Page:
Feeling a cold draft in your home this winter? It’s a good idea to check all of the doors and windows throughout your home to find any sources of cold air coming in. Drafts are a common complaint we hear from homeowners dealing with outdated or inefficient sliding glass doors. If replacing the door is not an option right now, there are some DIY tricks you can try.
To help insulate sliding glass doors for winter, we recommended these five things to keep heat in and the cold out:
- Clean sliding door tracks
- Seal gaps and cracks
- Check the weatherstripping
- Add fin seal or brush fin weatherstripping
- Cover doors with a window film insulation kit
Clean the sliding door tracks.
Dirt, debris, even pet hair can cause a sliding glass door to lift off its track leading to drafts and energy loss.
To eliminate drafts, frequently vacuum the door tracks. You can use a shop vac or an attachment on your regular vacuum cleaner.
Seal gaps and cracks.
Turning the thermostat up without feeling much change in interior temps? Make sure all gaps and cracks around your sliding door are sealed by caulking around the sliding door casing. Before caulking scrape and vacuum old caulk or sealant. Then apply caulk to your newly cleaned sliding door frame where it meets the window.
Check the weatherstripping.
Sliding doors that have been properly installed include weatherstripping but the material tends to deteriorate over time so we recommend replacing your weatherstripping every few years.
The most effective weatherstripping application is with one continuous piece. Measure the four sides of your sliding glass door, then find the proper size kit that allows you to apply and seal your door all the way around.
Add fin seal or brush fin weatherstripping.
Some sliding doors are installed with foam weatherstripping which doesn’t always hold up to constant use or for long periods of time–especially in harsh Alaska elements.
You can replace the foam with weatherstripping known as fin seal or brush fin specifically designed for sliding glass doors. Fin seal or brush seal weatherstripping has a mylar fin in the middle of the pile, or brush material. It is extremely durable, good for nearly all climates, and stands up well to high traffic use.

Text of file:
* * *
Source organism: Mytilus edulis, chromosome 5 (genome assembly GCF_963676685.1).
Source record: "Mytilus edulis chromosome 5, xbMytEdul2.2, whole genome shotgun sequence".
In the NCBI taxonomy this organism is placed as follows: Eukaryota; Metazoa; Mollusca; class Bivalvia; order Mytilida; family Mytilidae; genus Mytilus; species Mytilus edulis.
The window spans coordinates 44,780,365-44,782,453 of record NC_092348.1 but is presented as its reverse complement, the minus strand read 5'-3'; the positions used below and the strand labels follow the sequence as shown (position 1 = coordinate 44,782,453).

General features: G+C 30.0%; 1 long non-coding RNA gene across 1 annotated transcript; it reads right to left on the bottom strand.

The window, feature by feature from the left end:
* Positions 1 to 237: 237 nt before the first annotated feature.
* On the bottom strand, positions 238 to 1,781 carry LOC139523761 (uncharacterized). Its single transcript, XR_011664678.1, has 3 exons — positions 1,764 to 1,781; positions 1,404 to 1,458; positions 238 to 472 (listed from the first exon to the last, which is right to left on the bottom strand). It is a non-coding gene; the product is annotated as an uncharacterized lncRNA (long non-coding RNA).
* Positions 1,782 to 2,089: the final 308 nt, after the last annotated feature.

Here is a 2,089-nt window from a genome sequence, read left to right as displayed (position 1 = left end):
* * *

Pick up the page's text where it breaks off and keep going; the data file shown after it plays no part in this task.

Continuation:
Add another barrier to keep cold out with a window film insulation kit.
If you’ve filled gaps and cracks around your sliding door with caulk but are still feeling cool air through your windowpane, cover the glass with a patio door insulation kit. Insulation film basically acts as a storm window and can be applied with adhesive or magnetic tape.
Insulation film will help you save energy, reduce your heating cost, reduce condensation on the glass, and will prevent frost buildup on your sliding door. Applying film to a sliding glass door is fairly simple, here’s how to do it:
- Clean your sliding door, then measure all four sides of your door frame.
- Cut and measure the adhesive or magnetic tape that comes with the patio door insulation film kit adding 10+ inches to height and width measurements for a 5’ overhang on each side of your sliding door.
- Apply adhesive tape to your whole door, leaving a 1-inch space from your window from the window frame edge.
- Press the plastic film firmly to your pre-taped patio door frame starting at the top and working down to the bottom of the window without leaving any gaps.
- Grab your hairdryer, select high heat, then blow-dry the plastic to smooth out wrinkles in the insulation film.
We hope you find these tactics helpful in keeping your home warm and cozy this winter. For more advice, check out 5 Tips on How to Insulate Windows for Winter to help winterize your windows!
Questions on how to winterize your sliding glass doors?
Give us a call at (907) 308-7784! If you’re thinking about replacing your sliding glass doors this year, you’re in luck. Our Frenchwood® Sliding, Narroline® Sliding, and Perma-Shield® Sliding doors are all great options. Contact us for a free estimate on a replacement door.